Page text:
Russia might allocate additional material and technical means to the Syrian authorities in the framework of the process to destroy its chemical weapons arsenal, Director of the Russian Foreign Ministry Department of the Security Affairs and Disarmament Mikhail Ulyanov said.
"Additional material and technical means are needed now, firstly to Syria," Ulyanov said in an interview with Interfax.
"It is not ruled out that Russia will be able to allocate something additional," Ulyanov said.
Russia has already provided Syria with such assistance, in particular Moscow provided Damascus with 75 heavy trucks, Ulyanov said.
"But we can not cover all their demands," he said.
"Other countries are unable to help to the extent needed because of the sanctions they themselves introduced regarding Syria. Similarly, the UN is experiencing difficulties with supplying materials, which referred to the category of dual usage," Ulyanov said.
"A vicious circle emerged, a way out from which cannot be found for now, though relevant attempts are being made," he said.
As to the financial aspect of the operation to destroy the Syrian chemical weapons, no issues exist, Ulyanov said.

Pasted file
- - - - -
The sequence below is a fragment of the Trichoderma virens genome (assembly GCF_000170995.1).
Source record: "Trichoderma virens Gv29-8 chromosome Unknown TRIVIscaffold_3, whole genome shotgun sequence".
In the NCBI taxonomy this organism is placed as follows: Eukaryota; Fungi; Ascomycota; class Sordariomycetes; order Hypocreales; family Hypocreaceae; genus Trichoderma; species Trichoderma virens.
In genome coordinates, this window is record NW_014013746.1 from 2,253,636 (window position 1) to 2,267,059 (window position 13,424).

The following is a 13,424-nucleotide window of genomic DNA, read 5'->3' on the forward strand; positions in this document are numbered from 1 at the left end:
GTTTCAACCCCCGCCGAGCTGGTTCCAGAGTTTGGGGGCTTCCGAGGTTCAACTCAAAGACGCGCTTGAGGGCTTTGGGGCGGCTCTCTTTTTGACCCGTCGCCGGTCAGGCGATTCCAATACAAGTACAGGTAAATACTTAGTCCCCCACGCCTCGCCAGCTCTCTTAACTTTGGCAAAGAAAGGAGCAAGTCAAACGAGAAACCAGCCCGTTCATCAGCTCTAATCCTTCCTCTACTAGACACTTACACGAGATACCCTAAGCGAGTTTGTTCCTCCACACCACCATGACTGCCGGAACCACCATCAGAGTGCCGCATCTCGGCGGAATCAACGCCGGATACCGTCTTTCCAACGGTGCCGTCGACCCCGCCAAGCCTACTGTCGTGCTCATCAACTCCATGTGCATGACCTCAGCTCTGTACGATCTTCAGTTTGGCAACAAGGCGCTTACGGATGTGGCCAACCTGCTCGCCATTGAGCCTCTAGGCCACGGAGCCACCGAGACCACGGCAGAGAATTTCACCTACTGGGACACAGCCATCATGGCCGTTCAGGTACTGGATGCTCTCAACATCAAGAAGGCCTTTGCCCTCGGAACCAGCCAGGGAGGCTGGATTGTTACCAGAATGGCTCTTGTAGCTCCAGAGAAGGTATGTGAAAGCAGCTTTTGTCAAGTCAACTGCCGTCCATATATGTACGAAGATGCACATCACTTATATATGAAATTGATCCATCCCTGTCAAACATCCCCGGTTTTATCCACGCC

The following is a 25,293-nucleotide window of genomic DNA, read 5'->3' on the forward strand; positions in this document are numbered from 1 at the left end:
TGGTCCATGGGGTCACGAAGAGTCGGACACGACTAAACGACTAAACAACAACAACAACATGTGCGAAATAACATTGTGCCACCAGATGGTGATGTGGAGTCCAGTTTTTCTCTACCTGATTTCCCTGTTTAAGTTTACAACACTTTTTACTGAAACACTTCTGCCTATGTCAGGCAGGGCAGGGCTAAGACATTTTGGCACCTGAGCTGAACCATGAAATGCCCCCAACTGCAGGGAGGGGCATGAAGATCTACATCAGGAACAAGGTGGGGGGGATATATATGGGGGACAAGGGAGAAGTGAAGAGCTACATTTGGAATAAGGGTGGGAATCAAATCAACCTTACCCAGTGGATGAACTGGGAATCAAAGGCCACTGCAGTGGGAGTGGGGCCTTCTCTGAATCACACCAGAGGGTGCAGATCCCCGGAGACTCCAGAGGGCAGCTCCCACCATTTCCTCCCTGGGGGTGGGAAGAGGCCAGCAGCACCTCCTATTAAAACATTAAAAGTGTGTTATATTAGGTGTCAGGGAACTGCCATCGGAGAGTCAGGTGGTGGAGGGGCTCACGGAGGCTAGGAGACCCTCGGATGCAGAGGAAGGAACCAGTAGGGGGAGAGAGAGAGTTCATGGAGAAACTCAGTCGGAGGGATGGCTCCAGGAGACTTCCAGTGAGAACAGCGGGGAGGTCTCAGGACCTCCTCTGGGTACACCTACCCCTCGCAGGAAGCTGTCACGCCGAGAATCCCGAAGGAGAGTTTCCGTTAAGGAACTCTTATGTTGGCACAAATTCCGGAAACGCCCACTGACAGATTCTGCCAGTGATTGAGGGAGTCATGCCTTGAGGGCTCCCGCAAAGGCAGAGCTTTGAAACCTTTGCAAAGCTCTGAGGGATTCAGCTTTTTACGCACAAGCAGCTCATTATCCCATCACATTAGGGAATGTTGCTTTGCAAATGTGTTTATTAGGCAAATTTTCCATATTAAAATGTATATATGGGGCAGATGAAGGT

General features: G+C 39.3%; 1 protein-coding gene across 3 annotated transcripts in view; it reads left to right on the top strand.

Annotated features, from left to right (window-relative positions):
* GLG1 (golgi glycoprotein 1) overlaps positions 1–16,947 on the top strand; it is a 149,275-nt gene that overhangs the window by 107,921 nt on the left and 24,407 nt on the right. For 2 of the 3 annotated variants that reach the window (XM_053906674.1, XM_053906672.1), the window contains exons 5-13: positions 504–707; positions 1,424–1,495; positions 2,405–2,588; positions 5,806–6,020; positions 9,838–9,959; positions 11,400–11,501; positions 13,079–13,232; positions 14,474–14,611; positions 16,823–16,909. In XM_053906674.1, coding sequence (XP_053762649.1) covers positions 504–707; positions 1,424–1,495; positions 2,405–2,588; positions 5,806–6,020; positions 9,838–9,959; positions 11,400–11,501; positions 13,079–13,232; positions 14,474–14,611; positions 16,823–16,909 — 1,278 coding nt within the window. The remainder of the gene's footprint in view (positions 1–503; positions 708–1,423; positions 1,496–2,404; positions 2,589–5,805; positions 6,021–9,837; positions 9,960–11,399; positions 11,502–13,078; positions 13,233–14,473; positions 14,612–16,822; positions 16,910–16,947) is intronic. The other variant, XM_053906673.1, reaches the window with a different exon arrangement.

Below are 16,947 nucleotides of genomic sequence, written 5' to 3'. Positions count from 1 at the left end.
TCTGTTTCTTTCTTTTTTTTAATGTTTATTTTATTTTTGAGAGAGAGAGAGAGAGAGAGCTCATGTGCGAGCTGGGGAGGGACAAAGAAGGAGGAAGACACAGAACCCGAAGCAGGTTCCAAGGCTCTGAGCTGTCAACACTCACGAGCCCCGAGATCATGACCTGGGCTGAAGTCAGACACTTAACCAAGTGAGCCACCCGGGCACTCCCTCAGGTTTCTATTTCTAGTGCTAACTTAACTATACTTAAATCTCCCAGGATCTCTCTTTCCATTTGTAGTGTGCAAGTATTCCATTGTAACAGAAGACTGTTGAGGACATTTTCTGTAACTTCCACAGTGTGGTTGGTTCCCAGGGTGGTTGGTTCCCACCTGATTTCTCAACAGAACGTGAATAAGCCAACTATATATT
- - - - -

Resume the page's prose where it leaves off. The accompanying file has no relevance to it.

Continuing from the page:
"Donor funds, transferred by a number of countries to the target foundations of the UN and OPCW [Organization for the Prohibition of the Chemical Weapons] are sufficient as of today and cover the needs in the foreseeable future. The $2 million, allocated by Russia, are among these funds," he said.
A Russian company has applied for the tender to move the materials left after the liquidation of the Syrian chemical weapons, the diplomat said.
"Indeed, according to our information, a Russian company has applied to participate in the tender. It has not reached either us or the Ministry of Industry and Trade, which is the Russian national body for the implementation of the Chemical Weapons Convention," Ulyanov said.
Moscow said from the very beginning that the destruction of the Syrian chemical weapons would not be carried out in Russia because this contradicts Russian law, Ulyanov said.
"A question emerges - do we need to bring this toxic waste to Russia?" Ulyanov said.